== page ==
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Major Parkinson - Twilight Cinema CD (album) cover


Major Parkinson


Eclectic Prog

3.99 | 211 ratings

From, the ultimate progressive rock music website

5 stars Let me just say I haven't been this taken away in years. Chills I tell you. I had heard their previous album, Songs From a Solitary Home, before I heard Twilight Cinema, so I had some expectations, but this surpassed them. That album has Showtune-like melodies that come across as odd but highly entertaining Novelty-Prog-Pop, with lots of abrupt changes, jumping from a ridiculously catchy cabaret number to a Ventures pastiche to a metal workout to a folky number and back again.

Twilight Cinema takes some of that whimsy and layers it on top of a solid slab of expertly crafted Prog Rock, blended with some dark Nordic Folk flavors. This is exactly the direction I was hoping for when I saw the album cover and read the description. There is some darkness in the music and words, but the whimsy they developed on "Songs From'" still shows through. This dichotomy is apparent right from the intro track, "Skeleton Sangria", which alternates sad, happy, sad, happy, sad. Very theatrical.

There's still some abrupt style changes on Twilight Cinema but they are much more controlled and deliberate. The album plays like a solid whole rather than fragments that split off in all directions. That can be fun, but this is captivating. They do a lot with 3/4 and 6/8 meters, giving most of the album a real swingy feel even when it erupts into some of the more aggressive sections, like "Heart Machine". Singer Jon Ivar Kollbotn has a gravelly Tom Waits-like voice which I think is better suited to this new direction. There is a lovely female voice (haven't found a credit yet) that comes in occasionally, providing a great contrast. I think this is the first time I've heard a keyboardist (Lars Christian Bj'rknes) that reminds me of John Evan at times, and drummer Jens Erik Aasmundseth does a mean Barriemore Barlow. There are actually passages that invoke memories of Passion Play and Songs from the Wood. Is that a guy in a rabbit suit I see in that stage shot'?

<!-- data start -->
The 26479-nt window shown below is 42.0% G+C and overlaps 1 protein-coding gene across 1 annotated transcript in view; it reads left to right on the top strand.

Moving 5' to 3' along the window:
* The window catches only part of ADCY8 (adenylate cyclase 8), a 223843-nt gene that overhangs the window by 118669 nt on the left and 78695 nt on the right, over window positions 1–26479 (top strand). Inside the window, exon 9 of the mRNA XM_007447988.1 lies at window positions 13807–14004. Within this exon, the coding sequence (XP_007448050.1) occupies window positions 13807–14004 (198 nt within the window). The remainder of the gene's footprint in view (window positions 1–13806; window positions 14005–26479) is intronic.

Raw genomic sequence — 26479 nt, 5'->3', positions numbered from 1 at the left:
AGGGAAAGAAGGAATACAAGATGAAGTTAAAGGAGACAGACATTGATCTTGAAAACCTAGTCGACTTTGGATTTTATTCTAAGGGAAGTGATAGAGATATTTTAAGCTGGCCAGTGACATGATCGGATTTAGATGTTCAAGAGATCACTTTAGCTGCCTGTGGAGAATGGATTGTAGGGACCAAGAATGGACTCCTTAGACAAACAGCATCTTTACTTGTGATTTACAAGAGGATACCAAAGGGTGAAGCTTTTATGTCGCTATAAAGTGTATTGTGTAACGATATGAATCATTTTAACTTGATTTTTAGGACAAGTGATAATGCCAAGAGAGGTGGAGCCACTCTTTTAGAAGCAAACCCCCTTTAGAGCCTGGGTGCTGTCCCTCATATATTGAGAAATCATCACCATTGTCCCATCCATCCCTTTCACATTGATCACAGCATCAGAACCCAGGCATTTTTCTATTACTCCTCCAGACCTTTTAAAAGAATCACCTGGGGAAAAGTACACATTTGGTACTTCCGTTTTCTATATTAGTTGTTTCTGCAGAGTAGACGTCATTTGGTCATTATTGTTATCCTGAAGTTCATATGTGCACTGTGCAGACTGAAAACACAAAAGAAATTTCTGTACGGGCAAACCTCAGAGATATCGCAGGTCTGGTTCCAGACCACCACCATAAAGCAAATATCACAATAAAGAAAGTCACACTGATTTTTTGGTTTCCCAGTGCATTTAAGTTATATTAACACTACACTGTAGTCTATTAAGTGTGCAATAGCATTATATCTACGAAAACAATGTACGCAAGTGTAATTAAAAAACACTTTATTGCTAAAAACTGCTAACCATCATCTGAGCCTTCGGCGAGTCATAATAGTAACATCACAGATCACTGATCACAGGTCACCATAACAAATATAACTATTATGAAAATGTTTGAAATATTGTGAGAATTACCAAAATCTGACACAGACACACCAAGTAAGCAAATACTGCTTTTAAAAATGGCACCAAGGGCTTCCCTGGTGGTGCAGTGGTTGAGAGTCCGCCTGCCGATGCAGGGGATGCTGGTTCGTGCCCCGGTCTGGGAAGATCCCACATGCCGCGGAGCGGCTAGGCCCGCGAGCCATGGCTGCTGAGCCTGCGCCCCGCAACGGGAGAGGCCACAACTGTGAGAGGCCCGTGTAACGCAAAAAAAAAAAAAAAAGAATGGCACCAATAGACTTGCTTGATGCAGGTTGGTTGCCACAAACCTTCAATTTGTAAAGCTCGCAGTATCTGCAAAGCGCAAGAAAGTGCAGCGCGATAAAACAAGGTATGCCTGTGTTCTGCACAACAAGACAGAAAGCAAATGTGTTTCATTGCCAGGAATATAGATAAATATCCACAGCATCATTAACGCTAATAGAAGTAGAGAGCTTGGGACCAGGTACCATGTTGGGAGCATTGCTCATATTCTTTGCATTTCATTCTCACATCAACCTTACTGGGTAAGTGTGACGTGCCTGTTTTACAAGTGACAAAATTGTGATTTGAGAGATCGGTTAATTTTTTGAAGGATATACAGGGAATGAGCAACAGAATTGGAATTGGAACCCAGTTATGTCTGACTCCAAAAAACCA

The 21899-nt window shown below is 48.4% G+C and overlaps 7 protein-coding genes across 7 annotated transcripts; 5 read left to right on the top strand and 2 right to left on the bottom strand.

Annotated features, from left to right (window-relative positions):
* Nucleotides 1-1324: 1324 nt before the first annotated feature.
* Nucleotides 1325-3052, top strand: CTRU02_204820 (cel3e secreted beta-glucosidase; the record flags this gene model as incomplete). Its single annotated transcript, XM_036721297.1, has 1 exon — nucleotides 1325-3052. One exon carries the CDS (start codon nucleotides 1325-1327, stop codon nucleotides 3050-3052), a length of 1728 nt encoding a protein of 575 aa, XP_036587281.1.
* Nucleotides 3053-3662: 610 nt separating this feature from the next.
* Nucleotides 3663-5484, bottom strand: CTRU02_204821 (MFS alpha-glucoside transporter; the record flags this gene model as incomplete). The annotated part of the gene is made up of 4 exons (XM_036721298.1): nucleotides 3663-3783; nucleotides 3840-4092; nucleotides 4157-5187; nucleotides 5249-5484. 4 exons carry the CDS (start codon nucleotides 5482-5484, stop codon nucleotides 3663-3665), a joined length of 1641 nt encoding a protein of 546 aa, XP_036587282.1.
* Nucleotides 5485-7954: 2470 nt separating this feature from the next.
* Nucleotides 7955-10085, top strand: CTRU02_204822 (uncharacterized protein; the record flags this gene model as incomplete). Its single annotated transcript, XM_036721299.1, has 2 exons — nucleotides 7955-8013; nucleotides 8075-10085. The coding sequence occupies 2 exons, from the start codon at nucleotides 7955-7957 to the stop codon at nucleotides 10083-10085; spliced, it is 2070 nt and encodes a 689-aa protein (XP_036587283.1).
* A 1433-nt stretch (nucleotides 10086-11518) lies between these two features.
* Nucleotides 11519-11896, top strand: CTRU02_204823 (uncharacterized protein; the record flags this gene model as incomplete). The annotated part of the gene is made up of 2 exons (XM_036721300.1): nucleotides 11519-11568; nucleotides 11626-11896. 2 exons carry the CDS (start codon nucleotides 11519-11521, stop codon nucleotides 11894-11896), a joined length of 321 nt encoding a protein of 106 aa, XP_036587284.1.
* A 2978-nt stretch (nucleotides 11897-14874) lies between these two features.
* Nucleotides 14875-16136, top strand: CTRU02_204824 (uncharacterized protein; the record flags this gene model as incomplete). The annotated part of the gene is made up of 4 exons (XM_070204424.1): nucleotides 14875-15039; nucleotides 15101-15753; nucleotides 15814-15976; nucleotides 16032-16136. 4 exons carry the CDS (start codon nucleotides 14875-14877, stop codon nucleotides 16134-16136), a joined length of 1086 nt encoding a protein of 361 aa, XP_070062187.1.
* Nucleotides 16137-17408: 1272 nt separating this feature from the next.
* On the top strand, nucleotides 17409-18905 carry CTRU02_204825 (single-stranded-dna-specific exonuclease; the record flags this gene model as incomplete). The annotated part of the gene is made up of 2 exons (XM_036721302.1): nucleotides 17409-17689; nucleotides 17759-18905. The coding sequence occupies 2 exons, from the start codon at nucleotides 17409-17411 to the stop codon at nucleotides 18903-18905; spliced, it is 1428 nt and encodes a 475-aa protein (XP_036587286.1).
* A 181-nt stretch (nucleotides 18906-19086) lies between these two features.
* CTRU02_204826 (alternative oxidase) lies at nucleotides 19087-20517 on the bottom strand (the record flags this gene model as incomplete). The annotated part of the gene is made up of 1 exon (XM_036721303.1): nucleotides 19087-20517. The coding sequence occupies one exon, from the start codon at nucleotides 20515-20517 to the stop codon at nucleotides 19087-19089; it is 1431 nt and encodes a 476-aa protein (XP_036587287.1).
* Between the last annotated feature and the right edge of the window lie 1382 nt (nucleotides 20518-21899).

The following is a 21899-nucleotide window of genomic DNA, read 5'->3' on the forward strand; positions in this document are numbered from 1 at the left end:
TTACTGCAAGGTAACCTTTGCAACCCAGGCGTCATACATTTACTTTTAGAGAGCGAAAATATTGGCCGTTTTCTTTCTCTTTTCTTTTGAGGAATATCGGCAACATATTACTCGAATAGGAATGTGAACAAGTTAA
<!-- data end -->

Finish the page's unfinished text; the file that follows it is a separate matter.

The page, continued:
The playing throughout, by all members, is just right by me. Nothing too over-indulgent or show-offy. This is an ensemble cast, nobody's trying to show anybody else up. The guitars (Andr' Lund & Steinar Hjelmbrekke) cover a lot of sonic territory from folky acoustic through metallic attacks to fanciful plucky scribbles. Bassist Eivind Gammersvik anchors the whole show with a solid framework that rarely calls attention to itself, but when it does, it rocks. The recording is excellent and the production is huge. If there is one negative thing I can say it's that I wish the drummer would lighten up on the crashes a bit. Personal preference maybe, but I prefer cymbals as accent, and too much accent = no accent. Not a big deal, his performance is spot-on otherwise.

Picking a favorite track is difficult but it's hard to ignore the magnificence of the title track "Twilight Cinema", as it seems to contain the best of all the ingredients, but tomorrow it will probably be "Beaks of Benevola".

I'm very tempted to give this album 5 stars, but I'm going with 4 for now - I'd like to see how I feel after many listens.

-Edit- I now feel justified in giving this 5 stars. It takes a lot to thrill me these days, and this does.

stegor | 5/5 |


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